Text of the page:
Judge unfairly maligned official, hearing told


From Thursday's Globe and Mail

September 4, 2008 at 5:00 AM EDT

A judge whose conduct is undergoing a rare review by his peers maligned the most powerful figure in the Ontario government criminal-law branch - Murray Segal - without giving Mr. Segal a chance to respond, a Canadian Judicial Council misconduct hearing has been told.

The hearing panel was told that Ontario Superior Court Judge Paul Cosgrove accused Mr. Segal in a 1999 ruling of exercising "willful blindness" by failing to rein in prosecutors who Judge Cosgrove had concluded were concealing or misrepresenting evidence in the Julia Elliott murder trial.

The CJC panel was told by its independent counsel, Earl Cherniak, that Mr. Segal - Ontario's assistant deputy attorney-general (criminal) - was the most senior of several officials who were condemned by Judge Cosgrove.

He noted that the Ontario officials were effectively vindicated in 2004, when the Ontario Court of Appeal overturned the stay of proceedings, raked Judge Cosgrove over the coals, and ordered Ms. Elliott to face a new trial for the 1995 murder of her former lover Larry Foster.

The CJC is considering whether to recommend that Judge Cosgrove be removed from the bench for persistent bias against the Crown.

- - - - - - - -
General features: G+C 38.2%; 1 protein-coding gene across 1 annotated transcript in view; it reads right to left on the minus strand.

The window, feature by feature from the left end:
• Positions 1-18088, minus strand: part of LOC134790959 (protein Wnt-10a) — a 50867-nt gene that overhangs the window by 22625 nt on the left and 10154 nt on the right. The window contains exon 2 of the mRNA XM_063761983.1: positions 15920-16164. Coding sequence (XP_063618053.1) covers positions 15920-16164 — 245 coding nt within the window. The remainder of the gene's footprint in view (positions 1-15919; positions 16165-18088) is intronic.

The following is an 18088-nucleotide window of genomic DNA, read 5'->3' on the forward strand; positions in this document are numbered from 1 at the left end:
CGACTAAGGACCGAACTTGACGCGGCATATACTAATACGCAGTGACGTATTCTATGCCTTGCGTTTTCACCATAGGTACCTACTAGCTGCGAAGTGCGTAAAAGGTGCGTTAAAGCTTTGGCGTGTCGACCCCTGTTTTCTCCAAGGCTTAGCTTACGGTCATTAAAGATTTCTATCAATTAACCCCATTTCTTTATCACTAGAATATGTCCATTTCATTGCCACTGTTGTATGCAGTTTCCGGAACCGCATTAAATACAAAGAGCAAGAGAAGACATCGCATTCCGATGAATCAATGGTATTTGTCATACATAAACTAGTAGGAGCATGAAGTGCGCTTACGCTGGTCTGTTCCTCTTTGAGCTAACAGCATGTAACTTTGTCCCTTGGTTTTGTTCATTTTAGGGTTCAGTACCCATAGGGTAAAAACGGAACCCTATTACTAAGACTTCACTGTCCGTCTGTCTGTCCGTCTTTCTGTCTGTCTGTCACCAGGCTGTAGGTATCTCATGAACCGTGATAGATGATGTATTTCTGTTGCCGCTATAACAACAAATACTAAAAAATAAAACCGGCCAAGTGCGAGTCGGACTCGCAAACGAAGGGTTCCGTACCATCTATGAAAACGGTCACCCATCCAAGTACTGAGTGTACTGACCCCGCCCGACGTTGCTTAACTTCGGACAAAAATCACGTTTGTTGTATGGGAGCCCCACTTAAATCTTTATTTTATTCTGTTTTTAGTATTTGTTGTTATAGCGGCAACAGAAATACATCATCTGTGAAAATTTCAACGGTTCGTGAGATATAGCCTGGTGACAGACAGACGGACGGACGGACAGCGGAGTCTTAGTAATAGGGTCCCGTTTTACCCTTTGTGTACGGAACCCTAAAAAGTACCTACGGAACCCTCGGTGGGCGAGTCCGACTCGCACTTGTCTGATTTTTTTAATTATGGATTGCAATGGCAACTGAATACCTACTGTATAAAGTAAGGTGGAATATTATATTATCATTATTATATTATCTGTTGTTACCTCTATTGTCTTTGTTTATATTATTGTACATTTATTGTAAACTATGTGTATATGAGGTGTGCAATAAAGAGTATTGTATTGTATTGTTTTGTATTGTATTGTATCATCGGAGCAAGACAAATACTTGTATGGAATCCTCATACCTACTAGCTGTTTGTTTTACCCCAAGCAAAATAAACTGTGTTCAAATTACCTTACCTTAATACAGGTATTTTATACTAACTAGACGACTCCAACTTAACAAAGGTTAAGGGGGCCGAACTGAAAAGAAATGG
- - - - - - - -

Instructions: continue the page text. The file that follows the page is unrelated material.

Mr. Cherniak said that the trial consumed two years of court time, yielded 20,000 pages of transcripts, and was repeatedly diverted by defence accusations involving an alleged Crown and police conspiracy. Reading from transcripts yesterday, he referred to one police witness who called it "the trial from hell."

In another excerpt, Mr. Cherniak quoted Ms. Elliott's defence lawyer accusing top Crown officials of conspiring to win "a stinky, dirty prosecution" at all costs.

Chris Paliare, a lawyer for Judge Cosgrove, contends that his client did his best to exert control over a volatile proceeding. He told the panel that Judge Cosgrove took pains to get to the bottom of mounting evidence that police had, indeed, engaged in questionable practices in the Elliott case and another murder trial that was running concurrent to it, known as the Cumberland case. Mr. Paliare also criticized the Crown for not challenging Judge Cosgrove's impartiality during the trial.